I wish I had a typical day to talk about but
every day in Tokyo seems to be like no other and I never know what strange things will
happen along to guide my day. I' lived in Japan for a third of my life now and I still
haven't figured out what I'm supposed to be doing here other than what I end up doing, if
you know what I mean.
I work into the early
morning with music and writing or whatever, so I often go to bed when many folk are
getting up, so most of my day happens at night. I like to get up between 10 and 11. I try
not to have any appointments in the morning as this is my private time when I come to
terms with myself.
I meditate and think about my life, how I'm
living and who I am. I need this time to be concerned not only with myself, because as
soon as I step outdoors for appointments or meetings my life is taken over by other
Of course, being a Rastaman with dreadlocks
is bound to attract attention in Japan, but over the years I've learned to live with all
the stares I get in the trains and on the streets. Even other foreigners find me a little
exotic. I do a regular little TV slot on Tuesday nights just before a top-rated program
comes on, so recently my face is becoming more known around town and often people come
over to me in public and ask if I'm Izaba.
Right now, I'm going in a new music
direction as a dub poet. Dub poetry is pretty big in England now, but I'm doing it in the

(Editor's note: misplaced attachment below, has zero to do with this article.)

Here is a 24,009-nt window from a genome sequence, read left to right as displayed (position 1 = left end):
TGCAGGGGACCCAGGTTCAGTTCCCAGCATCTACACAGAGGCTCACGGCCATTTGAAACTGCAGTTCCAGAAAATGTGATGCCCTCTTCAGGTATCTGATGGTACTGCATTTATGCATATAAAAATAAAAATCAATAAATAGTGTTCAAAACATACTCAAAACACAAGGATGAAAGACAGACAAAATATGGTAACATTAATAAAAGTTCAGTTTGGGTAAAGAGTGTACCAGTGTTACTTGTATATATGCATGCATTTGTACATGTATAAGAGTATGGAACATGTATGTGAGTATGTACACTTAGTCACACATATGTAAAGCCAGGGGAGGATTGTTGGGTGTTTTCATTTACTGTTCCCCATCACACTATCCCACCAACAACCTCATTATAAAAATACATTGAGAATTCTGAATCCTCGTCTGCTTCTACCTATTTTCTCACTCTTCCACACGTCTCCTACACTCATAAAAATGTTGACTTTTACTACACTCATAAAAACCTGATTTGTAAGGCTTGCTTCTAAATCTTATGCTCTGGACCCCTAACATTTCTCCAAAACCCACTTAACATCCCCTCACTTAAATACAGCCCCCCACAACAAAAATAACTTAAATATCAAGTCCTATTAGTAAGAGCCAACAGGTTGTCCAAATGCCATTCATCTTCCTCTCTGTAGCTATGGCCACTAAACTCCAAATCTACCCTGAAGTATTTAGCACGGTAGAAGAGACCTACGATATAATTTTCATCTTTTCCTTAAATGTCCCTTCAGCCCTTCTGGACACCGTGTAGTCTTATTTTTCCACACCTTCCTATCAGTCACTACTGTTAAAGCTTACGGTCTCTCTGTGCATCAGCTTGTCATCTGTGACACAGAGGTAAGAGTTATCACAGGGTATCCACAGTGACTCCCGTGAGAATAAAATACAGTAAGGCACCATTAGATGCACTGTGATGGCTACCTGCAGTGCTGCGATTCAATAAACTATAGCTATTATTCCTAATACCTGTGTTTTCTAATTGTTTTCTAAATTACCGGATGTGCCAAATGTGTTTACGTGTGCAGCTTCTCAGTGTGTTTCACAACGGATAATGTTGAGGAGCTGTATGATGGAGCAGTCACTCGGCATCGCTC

East, hoping to spread my ideas globally. I think the time is over for national ideas and
my work tries to put a lot of things into a global context. My way of life as a Rastaman
also revolves around eating natural foods and avoiding meat.
I usually buy my vegetables from an old
lady with a pushcart who brings stuff in from the country. I like listening to the sounds
of the vendors selling things like bamboo poles or hot potatoes. I hope one day to
incorporate these street cries into some of my music.
Before, I used to be out most nights at the
music clubs and parties. But now I rarely drink and I only go out for music if there's a
special live event. If I'm not recording music late at night, I'd rather be snug in my
pad, doing my thing, like reading or thinking. I live about three days a week deep in the
Chiba countryside by the coast. That's where I really come alive, surrounded by nature
after being buried in Tokyo concrete. I love the sound of the birds and the wind and
somehow it feels like the real Japan. I guess Tokyo and Japan are two different places,
but as an artist I need both to balance myself.
Izaba spoke to Mike Jacobs
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